Do you have a favourite track from the new record or one that speaks to you more than the others?
Well, I do see the album more as a whole than as separate tracks. A song that works very well as a separate entity, though, is ‘Aurelia’. I didn’t really know it while making it, but ‘Aurelia’ seems to almost have a bit of a “hit” potential. And I mean that in a good sense. It’s probably more accessible than the rest of the album, yet it’s still genuine and retains all the basic ingredients of The Fall Of Every Season. It’s also very bitter-sweet lyrically, matching its sound.
How is your music viewed on in your country, Norway, a place popular for the promotion of aggressive genres like black metal?
My biggest fan base definitely isn’t in Norway. It’s fairly obscure here. Metal fans might think it’s not aggressive enough, and general listeners naturally find it too heavy. I don’t think many people know about the band, though, but that could possibly change now with the release of ‘Amends’ and some more press coverage within the country. I kind of operate on the side of the metal community here, as the individualist I am. Most Norwegian extreme metal bands rely on a sound that’s very, very far from mine.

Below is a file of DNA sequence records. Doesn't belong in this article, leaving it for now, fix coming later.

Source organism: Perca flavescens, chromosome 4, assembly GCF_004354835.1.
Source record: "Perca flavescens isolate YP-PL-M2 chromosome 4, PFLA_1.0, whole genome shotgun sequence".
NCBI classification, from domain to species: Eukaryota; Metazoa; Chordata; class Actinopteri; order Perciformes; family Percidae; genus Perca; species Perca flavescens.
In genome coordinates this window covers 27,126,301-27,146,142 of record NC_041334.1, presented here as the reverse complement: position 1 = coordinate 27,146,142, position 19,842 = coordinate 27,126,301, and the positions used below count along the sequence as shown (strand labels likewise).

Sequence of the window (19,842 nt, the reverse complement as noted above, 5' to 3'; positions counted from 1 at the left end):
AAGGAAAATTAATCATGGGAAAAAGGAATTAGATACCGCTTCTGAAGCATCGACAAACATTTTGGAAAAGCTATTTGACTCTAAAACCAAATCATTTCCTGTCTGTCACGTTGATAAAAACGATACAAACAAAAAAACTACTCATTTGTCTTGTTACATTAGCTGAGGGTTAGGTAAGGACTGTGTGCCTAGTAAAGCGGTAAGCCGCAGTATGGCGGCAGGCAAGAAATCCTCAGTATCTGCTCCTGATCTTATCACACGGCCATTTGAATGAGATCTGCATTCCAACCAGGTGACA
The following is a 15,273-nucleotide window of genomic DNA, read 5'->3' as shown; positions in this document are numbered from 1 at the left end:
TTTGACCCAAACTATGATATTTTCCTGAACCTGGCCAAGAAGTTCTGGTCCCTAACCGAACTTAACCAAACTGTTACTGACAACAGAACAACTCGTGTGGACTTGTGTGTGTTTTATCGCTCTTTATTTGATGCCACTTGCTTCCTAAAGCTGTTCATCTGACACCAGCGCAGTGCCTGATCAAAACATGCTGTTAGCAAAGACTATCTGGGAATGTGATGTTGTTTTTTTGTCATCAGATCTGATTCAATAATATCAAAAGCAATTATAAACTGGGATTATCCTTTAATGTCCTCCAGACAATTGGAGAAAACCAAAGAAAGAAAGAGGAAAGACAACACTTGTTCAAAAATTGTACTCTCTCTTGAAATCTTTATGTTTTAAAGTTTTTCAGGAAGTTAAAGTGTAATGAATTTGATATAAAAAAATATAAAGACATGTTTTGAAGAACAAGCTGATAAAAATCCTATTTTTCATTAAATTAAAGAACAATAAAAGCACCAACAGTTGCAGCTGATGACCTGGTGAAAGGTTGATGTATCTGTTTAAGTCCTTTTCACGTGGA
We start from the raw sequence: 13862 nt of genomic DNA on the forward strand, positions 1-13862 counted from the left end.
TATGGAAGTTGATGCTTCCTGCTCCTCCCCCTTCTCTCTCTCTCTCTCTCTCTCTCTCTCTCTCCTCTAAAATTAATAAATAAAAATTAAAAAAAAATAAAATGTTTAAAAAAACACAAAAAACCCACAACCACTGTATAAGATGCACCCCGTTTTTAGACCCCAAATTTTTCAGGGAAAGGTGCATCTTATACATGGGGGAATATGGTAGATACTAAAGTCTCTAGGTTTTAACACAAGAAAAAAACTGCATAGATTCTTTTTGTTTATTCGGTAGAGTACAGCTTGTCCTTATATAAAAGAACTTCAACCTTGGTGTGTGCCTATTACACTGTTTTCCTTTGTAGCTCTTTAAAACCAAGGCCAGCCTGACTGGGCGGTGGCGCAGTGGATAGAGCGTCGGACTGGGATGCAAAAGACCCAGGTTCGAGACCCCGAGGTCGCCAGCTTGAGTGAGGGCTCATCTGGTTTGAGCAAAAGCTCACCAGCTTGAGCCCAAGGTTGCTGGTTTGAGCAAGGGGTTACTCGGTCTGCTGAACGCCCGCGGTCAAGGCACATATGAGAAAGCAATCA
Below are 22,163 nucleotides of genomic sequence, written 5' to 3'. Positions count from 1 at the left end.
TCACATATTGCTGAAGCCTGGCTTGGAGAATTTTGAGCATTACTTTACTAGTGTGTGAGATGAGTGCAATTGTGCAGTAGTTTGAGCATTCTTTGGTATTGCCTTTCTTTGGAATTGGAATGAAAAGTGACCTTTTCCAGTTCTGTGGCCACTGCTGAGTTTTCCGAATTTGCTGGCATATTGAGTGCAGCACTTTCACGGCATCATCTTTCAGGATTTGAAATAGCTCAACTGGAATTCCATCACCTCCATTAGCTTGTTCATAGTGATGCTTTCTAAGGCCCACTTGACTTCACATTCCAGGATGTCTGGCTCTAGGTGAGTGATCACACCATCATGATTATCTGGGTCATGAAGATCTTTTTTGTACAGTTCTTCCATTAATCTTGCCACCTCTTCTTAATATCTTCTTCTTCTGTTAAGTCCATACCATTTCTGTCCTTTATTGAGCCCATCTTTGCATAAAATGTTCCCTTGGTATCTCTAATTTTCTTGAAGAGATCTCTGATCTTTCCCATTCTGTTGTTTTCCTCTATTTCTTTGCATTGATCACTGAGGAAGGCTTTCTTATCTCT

The artwork of your new record looks very interesting! What is the idea behind it?
I’m glad you think so! Some people seem to find it crazy that it’s the artwork of a death-doom album, but I personally think it fits the music perfectly. It’s epic, dramatic and filled with details. I, and the designer, wanted artwork that wasn’t typical for the genre. In other words: artwork that would get noticed. It’s actually a collection of literally interpreted metaphors from the lyrics. It symbolically tells the story from the album.
Thank you so much for your time! Any last words for our readers?
Thank you very much for a great interview, and I would also like to thank the readers of this. If you’re not familiar with the band, and the music sounded like something you would be interested in, be sure to check out the new album ‘Amends’ that is being released both physically and digitally on the 22nd of February.